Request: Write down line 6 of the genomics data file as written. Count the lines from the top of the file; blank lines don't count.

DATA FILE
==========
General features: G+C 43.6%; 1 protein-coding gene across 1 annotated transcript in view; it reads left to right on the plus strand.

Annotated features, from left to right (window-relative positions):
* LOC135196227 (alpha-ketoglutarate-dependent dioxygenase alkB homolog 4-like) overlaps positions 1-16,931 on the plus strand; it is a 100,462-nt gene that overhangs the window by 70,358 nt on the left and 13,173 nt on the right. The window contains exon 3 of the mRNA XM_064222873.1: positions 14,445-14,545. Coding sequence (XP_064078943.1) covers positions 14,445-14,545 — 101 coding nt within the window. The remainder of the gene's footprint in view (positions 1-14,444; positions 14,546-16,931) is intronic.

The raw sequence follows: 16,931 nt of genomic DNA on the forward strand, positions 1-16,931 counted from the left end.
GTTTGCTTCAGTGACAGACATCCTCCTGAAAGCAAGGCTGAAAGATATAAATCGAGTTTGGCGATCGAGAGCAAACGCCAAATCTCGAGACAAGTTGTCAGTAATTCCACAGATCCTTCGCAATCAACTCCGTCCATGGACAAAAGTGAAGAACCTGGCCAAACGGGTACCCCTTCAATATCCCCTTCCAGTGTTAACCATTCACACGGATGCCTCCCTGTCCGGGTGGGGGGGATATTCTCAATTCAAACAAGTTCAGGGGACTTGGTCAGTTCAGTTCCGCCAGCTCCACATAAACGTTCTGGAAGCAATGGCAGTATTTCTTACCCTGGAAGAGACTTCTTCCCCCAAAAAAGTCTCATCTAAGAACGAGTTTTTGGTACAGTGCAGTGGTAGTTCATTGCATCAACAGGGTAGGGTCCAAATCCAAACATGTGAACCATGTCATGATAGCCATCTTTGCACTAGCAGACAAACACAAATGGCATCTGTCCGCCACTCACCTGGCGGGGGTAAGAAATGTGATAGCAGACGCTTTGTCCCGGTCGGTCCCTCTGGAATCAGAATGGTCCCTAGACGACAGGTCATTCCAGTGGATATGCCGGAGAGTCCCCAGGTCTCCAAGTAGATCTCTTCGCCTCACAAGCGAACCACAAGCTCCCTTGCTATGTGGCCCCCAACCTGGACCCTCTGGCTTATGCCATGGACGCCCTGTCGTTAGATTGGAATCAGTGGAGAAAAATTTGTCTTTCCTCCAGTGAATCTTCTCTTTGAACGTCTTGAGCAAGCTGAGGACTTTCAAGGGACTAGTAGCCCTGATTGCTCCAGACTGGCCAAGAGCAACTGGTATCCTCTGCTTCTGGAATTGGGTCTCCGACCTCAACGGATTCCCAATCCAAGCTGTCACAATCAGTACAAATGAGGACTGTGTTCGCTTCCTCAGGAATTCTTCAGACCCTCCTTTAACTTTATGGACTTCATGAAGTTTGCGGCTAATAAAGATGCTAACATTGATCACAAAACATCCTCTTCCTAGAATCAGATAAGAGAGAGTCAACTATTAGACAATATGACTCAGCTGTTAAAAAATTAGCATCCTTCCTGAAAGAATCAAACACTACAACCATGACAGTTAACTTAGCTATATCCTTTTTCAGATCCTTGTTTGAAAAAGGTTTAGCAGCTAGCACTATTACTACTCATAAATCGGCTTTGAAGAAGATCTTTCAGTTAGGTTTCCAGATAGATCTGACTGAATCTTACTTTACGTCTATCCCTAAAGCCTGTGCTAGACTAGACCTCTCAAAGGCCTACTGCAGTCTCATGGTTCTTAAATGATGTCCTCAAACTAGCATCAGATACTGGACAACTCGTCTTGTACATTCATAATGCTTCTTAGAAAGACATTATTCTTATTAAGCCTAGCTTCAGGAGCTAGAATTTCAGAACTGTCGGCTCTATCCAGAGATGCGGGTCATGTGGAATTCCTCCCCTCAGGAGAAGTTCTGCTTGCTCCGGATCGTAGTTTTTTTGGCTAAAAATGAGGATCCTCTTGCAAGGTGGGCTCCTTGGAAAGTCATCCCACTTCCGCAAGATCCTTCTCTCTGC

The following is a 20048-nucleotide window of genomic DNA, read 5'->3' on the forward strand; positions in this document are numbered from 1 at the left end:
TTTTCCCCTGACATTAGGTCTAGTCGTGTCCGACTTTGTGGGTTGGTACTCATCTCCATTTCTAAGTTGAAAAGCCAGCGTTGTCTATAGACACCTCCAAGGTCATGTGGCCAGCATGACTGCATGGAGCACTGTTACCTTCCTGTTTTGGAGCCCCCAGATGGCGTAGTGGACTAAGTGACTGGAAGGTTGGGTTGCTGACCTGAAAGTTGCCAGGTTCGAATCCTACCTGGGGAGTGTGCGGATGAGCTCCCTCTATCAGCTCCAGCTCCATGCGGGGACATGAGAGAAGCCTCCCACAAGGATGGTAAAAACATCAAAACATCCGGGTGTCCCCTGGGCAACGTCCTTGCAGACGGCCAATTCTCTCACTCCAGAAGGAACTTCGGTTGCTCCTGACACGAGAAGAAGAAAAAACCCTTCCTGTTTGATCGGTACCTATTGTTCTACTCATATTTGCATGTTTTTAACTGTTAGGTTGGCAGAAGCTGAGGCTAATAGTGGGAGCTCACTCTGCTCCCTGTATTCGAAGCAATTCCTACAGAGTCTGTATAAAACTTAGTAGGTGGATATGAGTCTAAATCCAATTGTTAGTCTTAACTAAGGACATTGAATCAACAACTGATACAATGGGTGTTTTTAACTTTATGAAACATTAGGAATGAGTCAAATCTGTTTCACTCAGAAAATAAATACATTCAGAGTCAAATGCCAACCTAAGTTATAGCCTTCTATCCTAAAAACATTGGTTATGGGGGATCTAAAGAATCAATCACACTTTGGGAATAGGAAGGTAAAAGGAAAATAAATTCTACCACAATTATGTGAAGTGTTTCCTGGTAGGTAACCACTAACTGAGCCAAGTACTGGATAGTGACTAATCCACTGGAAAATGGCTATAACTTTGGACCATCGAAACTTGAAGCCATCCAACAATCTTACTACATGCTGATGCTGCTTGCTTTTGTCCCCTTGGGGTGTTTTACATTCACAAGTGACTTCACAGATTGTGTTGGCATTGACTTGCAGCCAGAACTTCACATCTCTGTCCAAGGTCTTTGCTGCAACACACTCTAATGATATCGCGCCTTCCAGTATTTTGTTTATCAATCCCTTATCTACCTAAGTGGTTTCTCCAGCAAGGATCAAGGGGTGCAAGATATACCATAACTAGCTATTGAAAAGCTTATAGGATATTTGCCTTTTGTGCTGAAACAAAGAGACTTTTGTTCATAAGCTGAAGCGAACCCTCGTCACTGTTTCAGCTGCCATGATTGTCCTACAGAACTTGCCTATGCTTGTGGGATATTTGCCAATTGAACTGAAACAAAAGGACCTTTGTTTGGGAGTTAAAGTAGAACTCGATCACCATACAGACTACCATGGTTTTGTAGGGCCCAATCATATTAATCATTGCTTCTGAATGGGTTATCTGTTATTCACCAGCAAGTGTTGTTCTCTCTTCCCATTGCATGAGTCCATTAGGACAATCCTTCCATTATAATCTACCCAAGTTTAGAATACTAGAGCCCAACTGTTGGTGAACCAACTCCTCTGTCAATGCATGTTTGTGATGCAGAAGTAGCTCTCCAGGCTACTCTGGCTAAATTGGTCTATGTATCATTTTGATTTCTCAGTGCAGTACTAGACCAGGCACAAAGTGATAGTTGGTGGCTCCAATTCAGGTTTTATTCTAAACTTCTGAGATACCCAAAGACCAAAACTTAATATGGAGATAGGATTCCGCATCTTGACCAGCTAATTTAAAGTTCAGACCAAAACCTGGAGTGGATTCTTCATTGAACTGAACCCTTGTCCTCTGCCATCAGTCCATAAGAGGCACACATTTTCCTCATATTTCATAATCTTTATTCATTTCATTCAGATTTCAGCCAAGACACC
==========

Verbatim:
The following is a 20048-nucleotide window of genomic DNA, read 5'->3' on the forward strand; positions in this document are numbered from 1 at the left end: